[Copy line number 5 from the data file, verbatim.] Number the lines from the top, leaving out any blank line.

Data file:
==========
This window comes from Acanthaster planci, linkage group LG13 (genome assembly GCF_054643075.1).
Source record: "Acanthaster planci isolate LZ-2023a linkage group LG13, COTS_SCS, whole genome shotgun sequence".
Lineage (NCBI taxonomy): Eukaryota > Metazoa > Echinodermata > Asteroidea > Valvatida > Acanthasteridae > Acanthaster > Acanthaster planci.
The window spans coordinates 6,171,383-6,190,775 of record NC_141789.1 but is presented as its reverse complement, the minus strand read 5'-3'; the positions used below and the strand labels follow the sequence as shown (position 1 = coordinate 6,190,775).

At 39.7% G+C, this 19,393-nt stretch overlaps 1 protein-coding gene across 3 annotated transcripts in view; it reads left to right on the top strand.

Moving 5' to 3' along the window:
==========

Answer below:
At 39.7% G+C, this 19,393-nt stretch overlaps 1 protein-coding gene across 3 annotated transcripts in view; it reads left to right on the top strand.